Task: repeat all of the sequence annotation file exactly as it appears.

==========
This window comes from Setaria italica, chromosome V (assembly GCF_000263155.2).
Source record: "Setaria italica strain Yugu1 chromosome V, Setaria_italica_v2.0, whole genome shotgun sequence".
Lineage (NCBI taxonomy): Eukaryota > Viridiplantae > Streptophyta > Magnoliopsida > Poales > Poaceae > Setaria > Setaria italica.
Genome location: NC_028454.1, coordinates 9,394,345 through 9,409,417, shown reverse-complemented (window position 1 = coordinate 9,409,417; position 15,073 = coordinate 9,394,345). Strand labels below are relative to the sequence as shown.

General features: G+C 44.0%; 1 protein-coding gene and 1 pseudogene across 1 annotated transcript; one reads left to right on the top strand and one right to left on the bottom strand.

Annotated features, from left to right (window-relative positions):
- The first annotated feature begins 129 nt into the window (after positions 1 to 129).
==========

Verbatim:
This window comes from Setaria italica, chromosome V (assembly GCF_000263155.2).
Source record: "Setaria italica strain Yugu1 chromosome V, Setaria_italica_v2.0, whole genome shotgun sequence".
Lineage (NCBI taxonomy): Eukaryota > Viridiplantae > Streptophyta > Magnoliopsida > Poales > Poaceae > Setaria > Setaria italica.
Genome location: NC_028454.1, coordinates 9,394,345 through 9,409,417, shown reverse-complemented (window position 1 = coordinate 9,409,417; position 15,073 = coordinate 9,394,345). Strand labels below are relative to the sequence as shown.

General features: G+C 44.0%; 1 protein-coding gene and 1 pseudogene across 1 annotated transcript; one reads left to right on the top strand and one right to left on the bottom strand.

Annotated features, from left to right (window-relative positions):
- The first annotated feature begins 129 nt into the window (after positions 1 to 129).